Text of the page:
Monthly Archives: March 2013

Worship with Joy: Should We Keep Up

Playing music since childhood I remember the first time I grabbed a pair of drum sticks and worked hard putting effort to become a drum musician. Looking through all these tapes and cassettes, I would play along-side them and be so very passionate about it. Not only was my mind set to play well but at the same time use it to worship. And I’ve acknowledged that God and music go hand and hand. How powerful it becomes and influential to people it gets. When we put our passion when we play music, it becomes more than just music. It becomes into a sensation people feel, stress is relieved, depression is no more, and we keep our focus onto God. Even with a single instrument when half the worship team may have missed that day of service, it can be tough, but I’ve seen how powerful that one instrument can get. However, some churches I’ve witnessed the way they worship is strict-ed. Why is that?

Visiting a pastor in Ohio, he invited me to his church on a Sunday. Coming early in, I’ve got the chance to meet their congregation and musicians. When church started I felt surprised. Their way of worshiping is through old hymns and not new contemporary music that attract youth and people all together. I asked why wouldn’t he have their worship team play new contemporary music, since there’s so many great songs out there. He answered it’s the way they play and best to worship God. They’re used to it and they rather not change the lifestyle their used to. But, of course we all eventually come to a change, not only for the youth, but also for new people that want to experience a different way to worship God.

I asked several musicians as well and they responded the same. Even though they were playing these hymns, it’d be much better if they put much effort into it. When they were worshipping, most looked like they were bored, not interested, lets see what time we get out of here, and with that way of attitude it not only affects them but the crowd as well. They won’t have a feel for the music and it’s all going to seem very boring. I know not every church enjoys screaming and shouting moving all over, but we have to recognize that when we play music, it’s a great deal in how we get our congregation motivated and starving for more. It’s what nourishes the mind if you can put it that way.

After witnessing their methods of worshipping music, I’m not against their ways, but I just wonder why won’t they change the way they play? Spectating many young people there, it’d be much better playing music that these young people are attracted to. Are they well informed about the music? Any knowledge in where they can start?

After I came back home from my trip to Ohio, I emailed their pastor some songs that would be pretty simple to learn yet have great tune to it. I wanted to get him up to date with the music.

So have you ever been part of a worship team that is strict in their music or have you been in that congregation? Knowing that perhaps you’d know a great deal of music to worship to, do you think not changing the way we worship would affect the youth ministry? Any experiences being part of it?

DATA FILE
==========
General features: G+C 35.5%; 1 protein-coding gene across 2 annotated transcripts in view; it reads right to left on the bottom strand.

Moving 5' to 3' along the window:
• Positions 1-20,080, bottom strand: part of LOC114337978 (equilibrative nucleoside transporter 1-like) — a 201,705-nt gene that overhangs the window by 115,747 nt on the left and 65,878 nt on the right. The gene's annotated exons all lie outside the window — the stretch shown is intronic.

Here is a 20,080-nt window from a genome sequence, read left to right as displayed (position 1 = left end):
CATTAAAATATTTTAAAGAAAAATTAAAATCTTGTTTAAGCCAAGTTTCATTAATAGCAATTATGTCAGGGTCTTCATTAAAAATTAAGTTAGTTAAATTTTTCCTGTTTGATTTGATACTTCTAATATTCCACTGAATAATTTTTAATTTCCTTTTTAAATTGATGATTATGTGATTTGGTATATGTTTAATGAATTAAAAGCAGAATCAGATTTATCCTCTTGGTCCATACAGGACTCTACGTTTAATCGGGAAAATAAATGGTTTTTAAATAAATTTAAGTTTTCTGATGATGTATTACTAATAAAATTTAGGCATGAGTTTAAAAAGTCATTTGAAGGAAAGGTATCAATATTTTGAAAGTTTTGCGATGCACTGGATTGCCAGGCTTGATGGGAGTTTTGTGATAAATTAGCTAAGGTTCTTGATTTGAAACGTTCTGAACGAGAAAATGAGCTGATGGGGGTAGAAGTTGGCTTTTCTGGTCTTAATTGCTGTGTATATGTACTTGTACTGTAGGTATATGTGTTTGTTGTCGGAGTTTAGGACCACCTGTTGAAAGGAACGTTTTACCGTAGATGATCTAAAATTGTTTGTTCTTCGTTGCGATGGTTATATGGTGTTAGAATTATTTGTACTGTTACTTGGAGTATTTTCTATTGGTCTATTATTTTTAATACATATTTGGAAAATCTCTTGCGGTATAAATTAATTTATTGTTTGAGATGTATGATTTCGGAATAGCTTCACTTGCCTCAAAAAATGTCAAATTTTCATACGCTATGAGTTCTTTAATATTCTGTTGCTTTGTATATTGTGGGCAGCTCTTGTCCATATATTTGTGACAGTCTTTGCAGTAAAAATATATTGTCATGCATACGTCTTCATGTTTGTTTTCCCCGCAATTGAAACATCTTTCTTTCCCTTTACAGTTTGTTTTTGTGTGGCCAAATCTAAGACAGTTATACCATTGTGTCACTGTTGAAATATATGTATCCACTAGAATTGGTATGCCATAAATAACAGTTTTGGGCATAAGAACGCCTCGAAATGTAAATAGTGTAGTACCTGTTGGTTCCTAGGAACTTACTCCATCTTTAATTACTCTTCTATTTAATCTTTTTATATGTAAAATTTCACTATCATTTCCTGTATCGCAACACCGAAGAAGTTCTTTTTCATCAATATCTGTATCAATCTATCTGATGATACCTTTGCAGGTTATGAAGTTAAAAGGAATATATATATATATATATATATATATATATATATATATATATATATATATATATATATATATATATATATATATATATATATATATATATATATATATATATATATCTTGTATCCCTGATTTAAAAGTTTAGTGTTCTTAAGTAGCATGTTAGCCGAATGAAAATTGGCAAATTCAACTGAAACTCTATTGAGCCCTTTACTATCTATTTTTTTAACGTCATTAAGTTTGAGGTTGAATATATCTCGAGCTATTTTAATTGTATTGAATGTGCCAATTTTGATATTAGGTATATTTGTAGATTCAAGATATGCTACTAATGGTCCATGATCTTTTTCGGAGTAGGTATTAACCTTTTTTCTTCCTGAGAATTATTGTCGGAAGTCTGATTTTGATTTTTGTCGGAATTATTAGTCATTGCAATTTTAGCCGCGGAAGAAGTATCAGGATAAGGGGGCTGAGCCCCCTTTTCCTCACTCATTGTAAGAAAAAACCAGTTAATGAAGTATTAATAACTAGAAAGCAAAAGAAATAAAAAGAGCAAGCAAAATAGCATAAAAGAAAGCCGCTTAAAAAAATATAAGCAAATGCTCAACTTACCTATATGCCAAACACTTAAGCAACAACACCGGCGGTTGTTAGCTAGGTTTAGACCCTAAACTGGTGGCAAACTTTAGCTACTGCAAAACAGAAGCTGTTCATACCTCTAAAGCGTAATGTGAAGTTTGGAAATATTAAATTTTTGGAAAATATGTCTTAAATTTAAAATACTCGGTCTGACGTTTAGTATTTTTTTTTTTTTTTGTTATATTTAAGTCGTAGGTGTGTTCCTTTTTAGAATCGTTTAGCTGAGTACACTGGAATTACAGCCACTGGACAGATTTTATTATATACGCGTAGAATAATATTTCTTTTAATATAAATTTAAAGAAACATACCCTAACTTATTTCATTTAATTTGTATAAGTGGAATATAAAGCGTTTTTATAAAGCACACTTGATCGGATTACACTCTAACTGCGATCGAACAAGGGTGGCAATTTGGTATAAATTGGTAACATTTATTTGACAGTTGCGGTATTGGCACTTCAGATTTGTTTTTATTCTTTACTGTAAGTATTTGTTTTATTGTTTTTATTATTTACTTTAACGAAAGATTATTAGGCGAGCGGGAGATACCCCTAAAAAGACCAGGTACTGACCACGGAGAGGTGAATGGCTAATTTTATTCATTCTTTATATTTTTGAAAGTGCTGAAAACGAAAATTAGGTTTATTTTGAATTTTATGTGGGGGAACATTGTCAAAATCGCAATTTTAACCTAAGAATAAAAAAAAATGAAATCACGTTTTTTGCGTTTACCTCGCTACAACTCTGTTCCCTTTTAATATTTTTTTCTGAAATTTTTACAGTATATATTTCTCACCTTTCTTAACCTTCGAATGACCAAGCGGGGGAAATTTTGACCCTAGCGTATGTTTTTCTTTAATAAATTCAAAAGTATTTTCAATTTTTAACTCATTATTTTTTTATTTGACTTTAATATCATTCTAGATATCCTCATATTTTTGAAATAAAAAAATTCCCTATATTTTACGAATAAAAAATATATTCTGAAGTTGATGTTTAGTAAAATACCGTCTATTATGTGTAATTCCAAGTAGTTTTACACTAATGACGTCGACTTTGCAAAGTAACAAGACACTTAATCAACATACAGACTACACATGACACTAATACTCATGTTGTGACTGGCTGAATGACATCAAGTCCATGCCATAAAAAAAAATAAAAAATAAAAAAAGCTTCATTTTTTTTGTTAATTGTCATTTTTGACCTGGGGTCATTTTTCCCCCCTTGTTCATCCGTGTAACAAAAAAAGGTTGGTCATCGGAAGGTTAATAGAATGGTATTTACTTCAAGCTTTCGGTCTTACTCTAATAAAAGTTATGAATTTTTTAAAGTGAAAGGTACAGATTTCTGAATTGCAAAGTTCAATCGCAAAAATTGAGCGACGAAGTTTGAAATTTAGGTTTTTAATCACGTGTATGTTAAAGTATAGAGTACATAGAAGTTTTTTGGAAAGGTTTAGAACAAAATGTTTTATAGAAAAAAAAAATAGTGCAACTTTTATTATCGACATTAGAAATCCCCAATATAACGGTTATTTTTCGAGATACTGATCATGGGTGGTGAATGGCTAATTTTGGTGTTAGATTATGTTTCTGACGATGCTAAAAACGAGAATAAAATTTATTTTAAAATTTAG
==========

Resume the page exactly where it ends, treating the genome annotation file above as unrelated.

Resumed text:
Path to Victory

“What is our aim? I can answer in one word: Victory- victory at all costs, victory in spite of all terror, victory, however long and hard the road my be; for without victory, there is no survival.” -Winston Churchill

I love this quote from Mr. Churchill. When we have that mentality to win, there should be no alternatives for it. No matter the circumstances we must keep focus on one thing and it’s our path to victory.

Pre-Plan: Mission Statement

During this pre-planning phase I understand building a great business plan and mission statement is important. How do we set this?  How long should mission statements be? I understand that two keys should be included in the mission statement and that is what are my skills/abilities, and lastly, what do I value.

Recently not so long ago I stepped into a local mechanic shop for a minor maintenance and this shop is very small. As you step in you’re in the front office, and as you see behind the front desk person is a door that leads directly into the work area. So as I setted up everything with the person taking my information I took a look at their small laminated paper that is their vision statement located on the far right corner of the office. It stated “To be the best of the best.”

So what’s wrong with this? I think it’s a little too broad. Best of the best in what and where and even in how? I commented on that and he told me that it was part of their goal. A goal? Maybe it’d be more helpful if we can narrow it down a bit and specifically state how they’re gonna get there. I gave him some helpful insights: Lets start out firstly being the best within these few blocks or this street. Once you become a great recommended shop from the area, it’s now a great time to start putting goals on becoming the best in town. From being the best in town, now we can focus on becoming best in state. Being best in state to best in country. Sounds like a hard way correct? I know it can be accomplished if we stay motivated to it. That’s also what mission statements are; to look back and help us stay motivated and on task. When we are lost and overwhelmed on what we were suppose to be doing in the first place, we should look back at our mission statement because that’s what we do. Nothing more, nothing less. Next I think it should include what skills I bring into my services. What do I have to offer that customers will feel satisfied. Skills that aren’t part of the service shouldn’t be mentioned.